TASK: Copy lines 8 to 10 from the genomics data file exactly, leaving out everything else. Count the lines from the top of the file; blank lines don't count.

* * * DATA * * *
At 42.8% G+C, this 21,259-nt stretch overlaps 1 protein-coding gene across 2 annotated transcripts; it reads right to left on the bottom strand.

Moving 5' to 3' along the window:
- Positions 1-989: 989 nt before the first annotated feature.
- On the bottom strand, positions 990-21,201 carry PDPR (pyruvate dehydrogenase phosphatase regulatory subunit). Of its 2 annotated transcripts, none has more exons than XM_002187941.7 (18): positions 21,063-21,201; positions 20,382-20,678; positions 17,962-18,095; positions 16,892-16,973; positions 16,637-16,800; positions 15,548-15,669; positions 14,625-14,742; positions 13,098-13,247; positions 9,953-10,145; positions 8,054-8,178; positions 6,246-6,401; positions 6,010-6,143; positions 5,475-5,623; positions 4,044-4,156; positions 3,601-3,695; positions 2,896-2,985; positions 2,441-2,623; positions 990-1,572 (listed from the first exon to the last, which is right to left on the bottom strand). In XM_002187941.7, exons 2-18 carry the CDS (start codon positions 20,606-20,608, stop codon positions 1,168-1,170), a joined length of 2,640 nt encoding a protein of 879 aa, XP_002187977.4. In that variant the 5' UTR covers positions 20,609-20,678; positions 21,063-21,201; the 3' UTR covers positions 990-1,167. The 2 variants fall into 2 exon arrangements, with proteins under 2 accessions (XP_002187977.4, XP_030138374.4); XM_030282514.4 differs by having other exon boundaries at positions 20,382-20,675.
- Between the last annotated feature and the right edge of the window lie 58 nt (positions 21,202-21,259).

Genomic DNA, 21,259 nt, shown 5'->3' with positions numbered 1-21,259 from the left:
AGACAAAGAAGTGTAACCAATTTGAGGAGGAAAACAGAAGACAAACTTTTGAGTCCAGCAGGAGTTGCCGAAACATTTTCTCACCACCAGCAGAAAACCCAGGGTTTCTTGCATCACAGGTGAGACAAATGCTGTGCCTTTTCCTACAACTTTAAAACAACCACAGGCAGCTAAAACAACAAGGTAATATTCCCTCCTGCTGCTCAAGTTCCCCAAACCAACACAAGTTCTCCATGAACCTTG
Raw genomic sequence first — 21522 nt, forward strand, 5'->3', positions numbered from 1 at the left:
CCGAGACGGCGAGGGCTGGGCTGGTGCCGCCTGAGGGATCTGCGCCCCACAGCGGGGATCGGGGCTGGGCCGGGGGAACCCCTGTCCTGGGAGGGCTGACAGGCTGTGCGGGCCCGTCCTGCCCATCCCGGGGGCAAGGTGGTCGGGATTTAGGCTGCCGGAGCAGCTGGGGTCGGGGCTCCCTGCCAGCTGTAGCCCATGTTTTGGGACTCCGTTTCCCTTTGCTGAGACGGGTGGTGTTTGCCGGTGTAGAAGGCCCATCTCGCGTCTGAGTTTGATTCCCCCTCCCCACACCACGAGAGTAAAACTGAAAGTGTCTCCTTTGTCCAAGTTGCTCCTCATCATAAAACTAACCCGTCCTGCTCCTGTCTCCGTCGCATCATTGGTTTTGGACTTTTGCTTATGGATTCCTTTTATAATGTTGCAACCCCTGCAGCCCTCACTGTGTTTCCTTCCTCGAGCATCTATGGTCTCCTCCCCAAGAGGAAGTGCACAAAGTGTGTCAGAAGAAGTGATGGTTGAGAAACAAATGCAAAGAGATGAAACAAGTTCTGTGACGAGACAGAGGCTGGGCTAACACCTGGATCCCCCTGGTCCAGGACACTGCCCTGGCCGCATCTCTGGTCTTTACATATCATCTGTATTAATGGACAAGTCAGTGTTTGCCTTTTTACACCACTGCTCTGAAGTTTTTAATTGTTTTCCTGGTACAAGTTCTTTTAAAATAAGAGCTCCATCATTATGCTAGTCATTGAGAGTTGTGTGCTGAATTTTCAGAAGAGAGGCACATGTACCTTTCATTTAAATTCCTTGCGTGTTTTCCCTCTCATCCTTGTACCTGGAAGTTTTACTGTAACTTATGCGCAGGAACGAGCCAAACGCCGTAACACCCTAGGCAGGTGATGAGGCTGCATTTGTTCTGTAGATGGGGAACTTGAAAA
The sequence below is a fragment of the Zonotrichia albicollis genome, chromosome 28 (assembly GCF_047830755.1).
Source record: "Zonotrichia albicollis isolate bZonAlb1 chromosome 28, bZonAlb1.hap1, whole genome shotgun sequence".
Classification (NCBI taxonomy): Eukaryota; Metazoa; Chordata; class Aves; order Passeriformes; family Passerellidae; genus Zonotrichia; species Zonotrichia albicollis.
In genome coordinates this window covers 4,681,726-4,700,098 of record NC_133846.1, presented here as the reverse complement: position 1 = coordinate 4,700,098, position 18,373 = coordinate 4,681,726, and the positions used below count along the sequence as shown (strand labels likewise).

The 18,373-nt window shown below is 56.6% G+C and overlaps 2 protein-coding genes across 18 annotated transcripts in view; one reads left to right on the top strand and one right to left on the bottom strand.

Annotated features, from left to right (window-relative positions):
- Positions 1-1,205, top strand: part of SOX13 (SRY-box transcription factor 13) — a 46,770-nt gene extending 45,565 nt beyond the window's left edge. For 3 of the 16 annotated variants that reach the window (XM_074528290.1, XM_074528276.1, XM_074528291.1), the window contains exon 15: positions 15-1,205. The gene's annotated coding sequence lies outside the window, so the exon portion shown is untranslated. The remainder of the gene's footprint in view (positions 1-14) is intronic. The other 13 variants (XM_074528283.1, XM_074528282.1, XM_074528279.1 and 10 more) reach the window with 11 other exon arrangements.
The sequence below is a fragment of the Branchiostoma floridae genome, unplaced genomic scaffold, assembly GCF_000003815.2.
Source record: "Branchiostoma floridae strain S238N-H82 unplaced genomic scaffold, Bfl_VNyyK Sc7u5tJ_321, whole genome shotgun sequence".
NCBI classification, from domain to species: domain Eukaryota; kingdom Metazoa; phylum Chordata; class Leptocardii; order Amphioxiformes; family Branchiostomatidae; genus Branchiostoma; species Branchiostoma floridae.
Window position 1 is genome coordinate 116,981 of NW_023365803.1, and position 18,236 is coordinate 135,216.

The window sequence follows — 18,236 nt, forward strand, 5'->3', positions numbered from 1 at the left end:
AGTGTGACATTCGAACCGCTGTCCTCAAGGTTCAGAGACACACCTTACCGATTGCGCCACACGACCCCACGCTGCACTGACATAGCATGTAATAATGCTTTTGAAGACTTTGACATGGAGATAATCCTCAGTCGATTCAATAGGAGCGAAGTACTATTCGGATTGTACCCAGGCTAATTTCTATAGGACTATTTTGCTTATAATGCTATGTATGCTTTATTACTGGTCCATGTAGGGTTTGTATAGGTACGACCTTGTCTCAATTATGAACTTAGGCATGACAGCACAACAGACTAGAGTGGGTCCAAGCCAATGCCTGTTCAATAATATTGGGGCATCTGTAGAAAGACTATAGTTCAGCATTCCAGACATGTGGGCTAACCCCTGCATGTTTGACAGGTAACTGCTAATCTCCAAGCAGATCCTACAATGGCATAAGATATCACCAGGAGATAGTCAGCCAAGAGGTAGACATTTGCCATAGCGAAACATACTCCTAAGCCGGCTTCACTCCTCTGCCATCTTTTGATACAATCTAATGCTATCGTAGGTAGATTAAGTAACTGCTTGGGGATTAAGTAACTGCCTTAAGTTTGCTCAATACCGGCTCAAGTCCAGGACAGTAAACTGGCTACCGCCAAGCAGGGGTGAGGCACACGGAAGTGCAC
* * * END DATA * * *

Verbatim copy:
Raw genomic sequence first — 21522 nt, forward strand, 5'->3', positions numbered from 1 at the left:
CCGAGACGGCGAGGGCTGGGCTGGTGCCGCCTGAGGGATCTGCGCCCCACAGCGGGGATCGGGGCTGGGCCGGGGGAACCCCTGTCCTGGGAGGGCTGACAGGCTGTGCGGGCCCGTCCTGCCCATCCCGGGGGCAAGGTGGTCGGGATTTAGGCTGCCGGAGCAGCTGGGGTCGGGGCTCCCTGCCAGCTGTAGCCCATGTTTTGGGACTCCGTTTCCCTTTGCTGAGACGGGTGGTGTTTGCCGGTGTAGAAGGCCCATCTCGCGTCTGAGTTTGATTCCCCCTCCCCACACCACGAGAGTAAAACTGAAAGTGTCTCCTTTGTCCAAGTTGCTCCTCATCATAAAACTAACCCGTCCTGCTCCTGTCTCCGTCGCATCATTGGTTTTGGACTTTTGCTTATGGATTCCTTTTATAATGTTGCAACCCCTGCAGCCCTCACTGTGTTTCCTTCCTCGAGCATCTATGGTCTCCTCCCCAAGAGGAAGTGCACAAAGTGTGTCAGAAGAAGTGATGGTTGAGAAACAAATGCAAAGAGATGAAACAAGTTCTGTGACGAGACAGAGGCTGGGCTAACACCTGGATCCCCCTGGTCCAGGACACTGCCCTGGCCGCATCTCTGGTCTTTACATATCATCTGTATTAATGGACAAGTCAGTGTTTGCCTTTTTACACCACTGCTCTGAAGTTTTTAATTGTTTTCCTGGTACAAGTTCTTTTAAAATAAGAGCTCCATCATTATGCTAGTCATTGAGAGTTGTGTGCTGAATTTTCAGAAGAGAGGCACATGTACCTTTCATTTAAATTCCTTGCGTGTTTTCCCTCTCATCCTTGTACCTGGAAGTTTTACTGTAACTTATGCGCAGGAACGAGCCAAACGCCGTAACACCCTAGGCAGGTGATGAGGCTGCATTTGTTCTGTAGATGGGGAACTTGAAAA
The sequence below is a fragment of the Zonotrichia albicollis genome, chromosome 28 (assembly GCF_047830755.1).